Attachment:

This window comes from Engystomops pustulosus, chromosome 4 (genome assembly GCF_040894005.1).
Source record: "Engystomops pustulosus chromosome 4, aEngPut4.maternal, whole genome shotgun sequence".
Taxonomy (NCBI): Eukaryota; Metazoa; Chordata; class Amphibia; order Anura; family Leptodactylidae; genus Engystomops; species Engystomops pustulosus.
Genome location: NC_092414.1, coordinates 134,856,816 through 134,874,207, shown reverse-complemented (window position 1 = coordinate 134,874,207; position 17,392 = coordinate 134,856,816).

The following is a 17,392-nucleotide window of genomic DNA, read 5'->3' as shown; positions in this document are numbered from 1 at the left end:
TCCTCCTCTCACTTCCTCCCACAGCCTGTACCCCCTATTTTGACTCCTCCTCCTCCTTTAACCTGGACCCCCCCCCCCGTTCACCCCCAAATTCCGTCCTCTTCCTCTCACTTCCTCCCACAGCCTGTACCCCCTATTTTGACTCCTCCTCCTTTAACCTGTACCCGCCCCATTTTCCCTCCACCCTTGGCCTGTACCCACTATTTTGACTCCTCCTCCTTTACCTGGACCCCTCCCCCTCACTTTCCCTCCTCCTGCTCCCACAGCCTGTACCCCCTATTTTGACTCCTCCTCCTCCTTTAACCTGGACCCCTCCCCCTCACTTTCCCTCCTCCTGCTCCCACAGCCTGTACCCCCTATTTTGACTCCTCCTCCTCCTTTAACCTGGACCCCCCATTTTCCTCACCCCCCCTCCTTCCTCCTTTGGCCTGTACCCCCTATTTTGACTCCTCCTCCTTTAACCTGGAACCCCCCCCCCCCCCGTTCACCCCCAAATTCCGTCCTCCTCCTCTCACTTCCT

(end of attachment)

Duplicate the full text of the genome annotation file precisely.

This window comes from Engystomops pustulosus, chromosome 4 (genome assembly GCF_040894005.1).
Source record: "Engystomops pustulosus chromosome 4, aEngPut4.maternal, whole genome shotgun sequence".
Taxonomy (NCBI): Eukaryota; Metazoa; Chordata; class Amphibia; order Anura; family Leptodactylidae; genus Engystomops; species Engystomops pustulosus.
Genome location: NC_092414.1, coordinates 134,856,816 through 134,874,207, shown reverse-complemented (window position 1 = coordinate 134,874,207; position 17,392 = coordinate 134,856,816).

The following is a 17,392-nucleotide window of genomic DNA, read 5'->3' as shown; positions in this document are numbered from 1 at the left end:
TCCTCCTCTCACTTCCTCCCACAGCCTGTACCCCCTATTTTGACTCCTCCTCCTCCTTTAACCTGGACCCCCCCCCCCGTTCACCCCCAAATTCCGTCCTCTTCCTCTCACTTCCTCCCACAGCCTGTACCCCCTATTTTGACTCCTCCTCCTTTAACCTGTACCCGCCCCATTTTCCCTCCACCCTTGGCCTGTACCCACTATTTTGACTCCTCCTCCTTTACCTGGACCCCTCCCCCTCACTTTCCCTCCTCCTGCTCCCACAGCCTGTACCCCCTATTTTGACTCCTCCTCCTCCTTTAACCTGGACCCCTCCCCCTCACTTTCCCTCCTCCTGCTCCCACAGCCTGTACCCCCTATTTTGACTCCTCCTCCTCCTTTAACCTGGACCCCCCATTTTCCTCACCCCCCCTCCTTCCTCCTTTGGCCTGTACCCCCTATTTTGACTCCTCCTCCTTTAACCTGGAACCCCCCCCCCCCCCGTTCACCCCCAAATTCCGTCCTCCTCCTCTCACTTCCT